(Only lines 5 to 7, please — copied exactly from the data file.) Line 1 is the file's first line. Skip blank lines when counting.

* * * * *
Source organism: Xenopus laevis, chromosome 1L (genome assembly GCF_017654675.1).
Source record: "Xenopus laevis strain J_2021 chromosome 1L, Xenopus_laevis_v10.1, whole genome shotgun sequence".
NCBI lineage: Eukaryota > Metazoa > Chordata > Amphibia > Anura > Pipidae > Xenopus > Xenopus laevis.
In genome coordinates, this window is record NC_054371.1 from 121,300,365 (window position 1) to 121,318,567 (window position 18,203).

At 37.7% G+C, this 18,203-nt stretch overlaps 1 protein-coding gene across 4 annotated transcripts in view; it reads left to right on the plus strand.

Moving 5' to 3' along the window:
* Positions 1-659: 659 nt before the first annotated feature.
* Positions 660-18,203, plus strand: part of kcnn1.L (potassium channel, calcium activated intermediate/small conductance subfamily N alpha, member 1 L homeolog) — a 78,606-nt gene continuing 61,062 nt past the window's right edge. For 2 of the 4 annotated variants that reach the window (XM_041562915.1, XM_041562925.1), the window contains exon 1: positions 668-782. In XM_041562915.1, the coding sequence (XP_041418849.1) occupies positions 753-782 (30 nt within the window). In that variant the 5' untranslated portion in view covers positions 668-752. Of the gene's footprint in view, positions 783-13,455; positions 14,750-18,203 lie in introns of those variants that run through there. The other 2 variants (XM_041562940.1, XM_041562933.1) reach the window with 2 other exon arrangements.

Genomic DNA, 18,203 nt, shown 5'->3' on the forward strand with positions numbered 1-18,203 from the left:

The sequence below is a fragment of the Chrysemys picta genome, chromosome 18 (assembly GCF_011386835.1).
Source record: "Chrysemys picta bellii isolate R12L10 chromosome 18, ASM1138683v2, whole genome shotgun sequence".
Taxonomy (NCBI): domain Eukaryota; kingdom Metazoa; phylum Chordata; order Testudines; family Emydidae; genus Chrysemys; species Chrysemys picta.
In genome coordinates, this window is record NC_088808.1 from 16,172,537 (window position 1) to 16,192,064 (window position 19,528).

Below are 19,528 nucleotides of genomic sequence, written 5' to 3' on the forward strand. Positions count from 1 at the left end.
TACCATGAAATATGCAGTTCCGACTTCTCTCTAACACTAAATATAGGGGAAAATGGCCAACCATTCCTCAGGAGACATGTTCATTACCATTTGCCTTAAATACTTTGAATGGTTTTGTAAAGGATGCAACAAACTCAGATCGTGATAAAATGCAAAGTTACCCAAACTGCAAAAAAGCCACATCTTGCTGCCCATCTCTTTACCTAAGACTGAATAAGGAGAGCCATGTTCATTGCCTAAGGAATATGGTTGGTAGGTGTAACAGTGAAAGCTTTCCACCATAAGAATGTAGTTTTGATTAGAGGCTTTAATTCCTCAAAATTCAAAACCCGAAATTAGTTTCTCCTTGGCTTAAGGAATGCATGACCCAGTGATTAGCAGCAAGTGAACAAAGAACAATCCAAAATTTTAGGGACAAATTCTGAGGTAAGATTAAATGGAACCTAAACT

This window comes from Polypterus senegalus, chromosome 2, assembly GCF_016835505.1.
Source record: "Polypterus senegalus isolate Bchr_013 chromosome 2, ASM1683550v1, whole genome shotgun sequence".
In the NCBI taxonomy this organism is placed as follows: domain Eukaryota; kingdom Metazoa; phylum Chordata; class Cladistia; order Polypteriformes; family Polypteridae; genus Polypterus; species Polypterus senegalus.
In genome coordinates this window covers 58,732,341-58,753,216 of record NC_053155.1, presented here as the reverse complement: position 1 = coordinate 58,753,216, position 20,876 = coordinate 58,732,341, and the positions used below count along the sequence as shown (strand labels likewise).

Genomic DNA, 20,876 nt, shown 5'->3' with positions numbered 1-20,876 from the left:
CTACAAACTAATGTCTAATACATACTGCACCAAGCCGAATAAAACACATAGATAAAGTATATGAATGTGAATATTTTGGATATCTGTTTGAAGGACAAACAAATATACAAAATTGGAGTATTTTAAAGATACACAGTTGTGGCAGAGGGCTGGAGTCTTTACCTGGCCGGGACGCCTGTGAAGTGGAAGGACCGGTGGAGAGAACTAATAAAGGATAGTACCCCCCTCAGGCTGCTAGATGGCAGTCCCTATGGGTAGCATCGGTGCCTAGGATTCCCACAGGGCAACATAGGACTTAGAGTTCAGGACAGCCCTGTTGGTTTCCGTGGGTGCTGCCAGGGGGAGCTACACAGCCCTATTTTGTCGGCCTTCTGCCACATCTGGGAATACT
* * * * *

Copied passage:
At 37.7% G+C, this 18,203-nt stretch overlaps 1 protein-coding gene across 4 annotated transcripts in view; it reads left to right on the plus strand.

Moving 5' to 3' along the window:
* Positions 1-659: 659 nt before the first annotated feature.